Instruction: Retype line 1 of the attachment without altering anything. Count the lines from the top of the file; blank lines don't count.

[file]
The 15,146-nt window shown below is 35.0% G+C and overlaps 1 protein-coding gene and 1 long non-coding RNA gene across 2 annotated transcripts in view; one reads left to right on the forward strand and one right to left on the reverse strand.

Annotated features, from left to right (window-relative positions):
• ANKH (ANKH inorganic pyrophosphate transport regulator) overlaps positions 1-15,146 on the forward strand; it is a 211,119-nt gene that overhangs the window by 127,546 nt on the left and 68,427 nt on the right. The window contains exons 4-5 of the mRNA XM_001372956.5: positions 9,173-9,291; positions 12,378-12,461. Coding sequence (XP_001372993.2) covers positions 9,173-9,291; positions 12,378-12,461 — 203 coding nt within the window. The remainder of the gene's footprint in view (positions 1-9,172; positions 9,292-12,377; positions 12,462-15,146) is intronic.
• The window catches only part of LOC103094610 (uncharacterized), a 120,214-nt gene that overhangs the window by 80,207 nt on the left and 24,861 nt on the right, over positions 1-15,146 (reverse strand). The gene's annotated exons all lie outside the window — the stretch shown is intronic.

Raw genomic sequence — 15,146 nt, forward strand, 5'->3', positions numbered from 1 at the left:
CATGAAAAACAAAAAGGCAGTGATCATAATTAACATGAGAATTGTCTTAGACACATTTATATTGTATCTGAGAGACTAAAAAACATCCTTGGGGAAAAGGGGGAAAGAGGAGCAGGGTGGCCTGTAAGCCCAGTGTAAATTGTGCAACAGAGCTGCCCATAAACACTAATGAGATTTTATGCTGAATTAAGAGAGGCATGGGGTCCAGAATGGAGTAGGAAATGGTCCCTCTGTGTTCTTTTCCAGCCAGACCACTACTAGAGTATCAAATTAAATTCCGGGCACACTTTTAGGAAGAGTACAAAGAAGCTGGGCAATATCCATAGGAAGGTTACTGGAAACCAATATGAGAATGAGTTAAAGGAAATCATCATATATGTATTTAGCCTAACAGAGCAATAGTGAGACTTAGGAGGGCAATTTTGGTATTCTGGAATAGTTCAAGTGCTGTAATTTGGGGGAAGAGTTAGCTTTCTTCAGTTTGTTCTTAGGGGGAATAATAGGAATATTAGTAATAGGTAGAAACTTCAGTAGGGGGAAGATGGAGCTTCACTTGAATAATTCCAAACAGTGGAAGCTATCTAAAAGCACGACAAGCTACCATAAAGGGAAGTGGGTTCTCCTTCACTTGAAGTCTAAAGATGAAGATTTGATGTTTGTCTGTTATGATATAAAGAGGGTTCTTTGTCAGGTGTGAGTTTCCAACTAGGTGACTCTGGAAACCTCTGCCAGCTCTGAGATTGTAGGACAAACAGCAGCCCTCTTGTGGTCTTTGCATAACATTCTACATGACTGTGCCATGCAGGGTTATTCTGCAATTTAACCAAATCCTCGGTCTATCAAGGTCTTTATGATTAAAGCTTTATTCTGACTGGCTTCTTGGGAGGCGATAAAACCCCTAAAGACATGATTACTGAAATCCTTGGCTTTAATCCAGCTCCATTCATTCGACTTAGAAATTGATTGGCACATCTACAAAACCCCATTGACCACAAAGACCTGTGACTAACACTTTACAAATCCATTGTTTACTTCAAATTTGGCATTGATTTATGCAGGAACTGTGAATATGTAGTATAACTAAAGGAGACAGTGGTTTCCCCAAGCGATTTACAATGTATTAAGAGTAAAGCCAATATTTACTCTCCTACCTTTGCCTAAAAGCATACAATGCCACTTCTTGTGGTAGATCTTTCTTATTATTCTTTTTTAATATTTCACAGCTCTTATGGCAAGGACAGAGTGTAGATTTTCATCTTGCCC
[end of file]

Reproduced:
The 15,146-nt window shown below is 35.0% G+C and overlaps 1 protein-coding gene and 1 long non-coding RNA gene across 2 annotated transcripts in view; one reads left to right on the forward strand and one right to left on the reverse strand.